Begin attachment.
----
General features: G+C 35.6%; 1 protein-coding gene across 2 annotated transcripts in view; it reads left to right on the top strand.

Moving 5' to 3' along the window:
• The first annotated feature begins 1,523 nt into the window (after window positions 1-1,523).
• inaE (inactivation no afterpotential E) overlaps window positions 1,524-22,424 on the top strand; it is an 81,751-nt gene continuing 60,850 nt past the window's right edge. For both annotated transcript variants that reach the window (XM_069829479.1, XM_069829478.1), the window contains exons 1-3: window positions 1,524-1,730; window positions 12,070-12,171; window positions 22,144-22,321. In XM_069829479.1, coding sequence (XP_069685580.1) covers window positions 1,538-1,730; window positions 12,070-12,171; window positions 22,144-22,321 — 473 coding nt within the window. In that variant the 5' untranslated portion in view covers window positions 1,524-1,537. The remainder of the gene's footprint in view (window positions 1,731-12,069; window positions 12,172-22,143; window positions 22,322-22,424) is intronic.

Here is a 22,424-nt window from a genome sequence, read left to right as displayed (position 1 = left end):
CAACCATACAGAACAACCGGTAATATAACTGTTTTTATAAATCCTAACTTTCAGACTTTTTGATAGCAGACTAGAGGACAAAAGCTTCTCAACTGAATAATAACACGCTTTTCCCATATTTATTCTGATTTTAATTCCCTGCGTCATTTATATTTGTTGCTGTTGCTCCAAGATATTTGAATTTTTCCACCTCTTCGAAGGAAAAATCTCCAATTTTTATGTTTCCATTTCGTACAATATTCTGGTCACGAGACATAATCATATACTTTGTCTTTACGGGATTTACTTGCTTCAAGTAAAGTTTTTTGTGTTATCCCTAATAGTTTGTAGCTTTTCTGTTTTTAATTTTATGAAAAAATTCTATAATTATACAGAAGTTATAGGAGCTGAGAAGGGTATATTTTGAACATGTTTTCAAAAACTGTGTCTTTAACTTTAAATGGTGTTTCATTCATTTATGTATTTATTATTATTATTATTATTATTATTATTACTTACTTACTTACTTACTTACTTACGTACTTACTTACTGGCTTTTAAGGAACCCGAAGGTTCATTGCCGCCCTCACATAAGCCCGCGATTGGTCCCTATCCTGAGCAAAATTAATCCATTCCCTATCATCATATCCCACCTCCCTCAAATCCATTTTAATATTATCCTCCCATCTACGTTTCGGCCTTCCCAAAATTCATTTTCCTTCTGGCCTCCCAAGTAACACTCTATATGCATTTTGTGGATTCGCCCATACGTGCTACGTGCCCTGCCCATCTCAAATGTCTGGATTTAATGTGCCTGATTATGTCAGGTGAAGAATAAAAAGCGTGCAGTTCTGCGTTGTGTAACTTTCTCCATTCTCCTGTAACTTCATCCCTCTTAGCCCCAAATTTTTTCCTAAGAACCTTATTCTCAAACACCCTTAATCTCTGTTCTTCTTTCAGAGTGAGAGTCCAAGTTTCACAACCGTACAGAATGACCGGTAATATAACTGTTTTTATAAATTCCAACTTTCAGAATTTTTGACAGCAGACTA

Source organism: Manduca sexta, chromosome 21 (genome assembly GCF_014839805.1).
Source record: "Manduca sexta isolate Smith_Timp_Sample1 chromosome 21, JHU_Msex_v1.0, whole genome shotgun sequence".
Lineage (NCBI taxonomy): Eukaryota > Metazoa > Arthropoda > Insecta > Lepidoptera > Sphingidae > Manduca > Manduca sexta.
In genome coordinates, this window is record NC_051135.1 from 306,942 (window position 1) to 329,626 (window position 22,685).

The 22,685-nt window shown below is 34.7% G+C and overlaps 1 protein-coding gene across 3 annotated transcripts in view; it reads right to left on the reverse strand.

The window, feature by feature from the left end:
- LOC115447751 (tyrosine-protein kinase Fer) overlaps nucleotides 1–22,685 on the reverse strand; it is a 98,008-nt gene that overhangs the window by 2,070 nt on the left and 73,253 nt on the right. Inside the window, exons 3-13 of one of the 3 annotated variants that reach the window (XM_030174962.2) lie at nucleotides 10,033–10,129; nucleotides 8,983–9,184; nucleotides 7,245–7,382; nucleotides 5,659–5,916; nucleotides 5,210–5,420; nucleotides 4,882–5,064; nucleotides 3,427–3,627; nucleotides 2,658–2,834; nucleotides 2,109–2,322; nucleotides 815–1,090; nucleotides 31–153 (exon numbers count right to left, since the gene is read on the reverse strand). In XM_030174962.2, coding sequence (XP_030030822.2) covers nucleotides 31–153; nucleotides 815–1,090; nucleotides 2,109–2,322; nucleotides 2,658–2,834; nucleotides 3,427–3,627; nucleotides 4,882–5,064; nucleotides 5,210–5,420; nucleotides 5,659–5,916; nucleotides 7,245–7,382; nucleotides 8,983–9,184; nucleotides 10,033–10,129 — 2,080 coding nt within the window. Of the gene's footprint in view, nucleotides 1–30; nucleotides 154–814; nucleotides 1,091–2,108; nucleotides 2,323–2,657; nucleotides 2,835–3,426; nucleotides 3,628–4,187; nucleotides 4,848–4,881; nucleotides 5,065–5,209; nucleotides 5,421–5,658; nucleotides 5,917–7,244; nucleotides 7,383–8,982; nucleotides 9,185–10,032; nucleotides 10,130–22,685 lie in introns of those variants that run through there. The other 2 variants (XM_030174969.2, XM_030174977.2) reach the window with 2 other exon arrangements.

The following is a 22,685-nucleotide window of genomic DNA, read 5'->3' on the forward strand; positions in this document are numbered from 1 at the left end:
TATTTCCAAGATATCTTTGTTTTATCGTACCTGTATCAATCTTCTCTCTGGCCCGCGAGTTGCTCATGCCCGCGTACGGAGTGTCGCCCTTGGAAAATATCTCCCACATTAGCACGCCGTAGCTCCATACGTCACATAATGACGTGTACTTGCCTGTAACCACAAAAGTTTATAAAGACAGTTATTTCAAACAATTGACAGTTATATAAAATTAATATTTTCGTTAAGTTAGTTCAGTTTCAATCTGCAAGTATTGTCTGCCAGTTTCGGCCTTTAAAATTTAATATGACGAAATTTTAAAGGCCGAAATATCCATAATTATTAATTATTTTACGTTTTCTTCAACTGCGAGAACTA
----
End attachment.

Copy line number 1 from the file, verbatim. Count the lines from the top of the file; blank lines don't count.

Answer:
General features: G+C 35.6%; 1 protein-coding gene across 2 annotated transcripts in view; it reads left to right on the top strand.